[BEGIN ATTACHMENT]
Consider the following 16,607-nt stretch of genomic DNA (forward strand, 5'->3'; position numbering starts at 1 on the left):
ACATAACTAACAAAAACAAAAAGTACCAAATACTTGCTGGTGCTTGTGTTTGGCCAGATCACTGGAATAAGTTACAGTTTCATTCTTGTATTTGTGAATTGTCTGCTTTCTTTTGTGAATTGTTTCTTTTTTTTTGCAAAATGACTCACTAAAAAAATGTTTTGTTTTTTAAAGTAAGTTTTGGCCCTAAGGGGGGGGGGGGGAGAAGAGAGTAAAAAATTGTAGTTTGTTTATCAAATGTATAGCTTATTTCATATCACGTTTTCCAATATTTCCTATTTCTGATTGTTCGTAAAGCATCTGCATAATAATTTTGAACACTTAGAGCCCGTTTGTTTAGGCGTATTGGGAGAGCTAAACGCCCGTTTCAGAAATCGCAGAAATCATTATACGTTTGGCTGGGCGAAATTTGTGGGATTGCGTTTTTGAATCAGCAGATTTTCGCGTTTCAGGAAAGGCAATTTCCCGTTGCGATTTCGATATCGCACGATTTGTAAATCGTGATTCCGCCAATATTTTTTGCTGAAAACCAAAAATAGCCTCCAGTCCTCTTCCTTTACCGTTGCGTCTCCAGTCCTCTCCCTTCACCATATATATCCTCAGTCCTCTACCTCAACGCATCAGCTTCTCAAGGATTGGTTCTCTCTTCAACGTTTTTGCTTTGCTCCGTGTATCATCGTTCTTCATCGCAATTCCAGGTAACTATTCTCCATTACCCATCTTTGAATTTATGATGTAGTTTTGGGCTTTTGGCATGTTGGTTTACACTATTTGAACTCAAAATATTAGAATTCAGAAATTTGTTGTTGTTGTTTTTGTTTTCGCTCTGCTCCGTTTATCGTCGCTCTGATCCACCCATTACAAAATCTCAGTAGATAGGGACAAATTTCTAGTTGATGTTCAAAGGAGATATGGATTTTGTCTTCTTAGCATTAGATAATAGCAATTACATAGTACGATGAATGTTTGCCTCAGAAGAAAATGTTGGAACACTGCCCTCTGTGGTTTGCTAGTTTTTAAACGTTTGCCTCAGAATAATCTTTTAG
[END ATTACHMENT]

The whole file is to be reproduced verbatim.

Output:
Consider the following 16,607-nt stretch of genomic DNA (forward strand, 5'->3'; position numbering starts at 1 on the left):
ACATAACTAACAAAAACAAAAAGTACCAAATACTTGCTGGTGCTTGTGTTTGGCCAGATCACTGGAATAAGTTACAGTTTCATTCTTGTATTTGTGAATTGTCTGCTTTCTTTTGTGAATTGTTTCTTTTTTTTTGCAAAATGACTCACTAAAAAAATGTTTTGTTTTTTAAAGTAAGTTTTGGCCCTAAGGGGGGGGGGGGGAGAAGAGAGTAAAAAATTGTAGTTTGTTTATCAAATGTATAGCTTATTTCATATCACGTTTTCCAATATTTCCTATTTCTGATTGTTCGTAAAGCATCTGCATAATAATTTTGAACACTTAGAGCCCGTTTGTTTAGGCGTATTGGGAGAGCTAAACGCCCGTTTCAGAAATCGCAGAAATCATTATACGTTTGGCTGGGCGAAATTTGTGGGATTGCGTTTTTGAATCAGCAGATTTTCGCGTTTCAGGAAAGGCAATTTCCCGTTGCGATTTCGATATCGCACGATTTGTAAATCGTGATTCCGCCAATATTTTTTGCTGAAAACCAAAAATAGCCTCCAGTCCTCTTCCTTTACCGTTGCGTCTCCAGTCCTCTCCCTTCACCATATATATCCTCAGTCCTCTACCTCAACGCATCAGCTTCTCAAGGATTGGTTCTCTCTTCAACGTTTTTGCTTTGCTCCGTGTATCATCGTTCTTCATCGCAATTCCAGGTAACTATTCTCCATTACCCATCTTTGAATTTATGATGTAGTTTTGGGCTTTTGGCATGTTGGTTTACACTATTTGAACTCAAAATATTAGAATTCAGAAATTTGTTGTTGTTGTTTTTGTTTTCGCTCTGCTCCGTTTATCGTCGCTCTGATCCACCCATTACAAAATCTCAGTAGATAGGGACAAATTTCTAGTTGATGTTCAAAGGAGATATGGATTTTGTCTTCTTAGCATTAGATAATAGCAATTACATAGTACGATGAATGTTTGCCTCAGAAGAAAATGTTGGAACACTGCCCTCTGTGGTTTGCTAGTTTTTAAACGTTTGCCTCAGAATAATCTTTTAG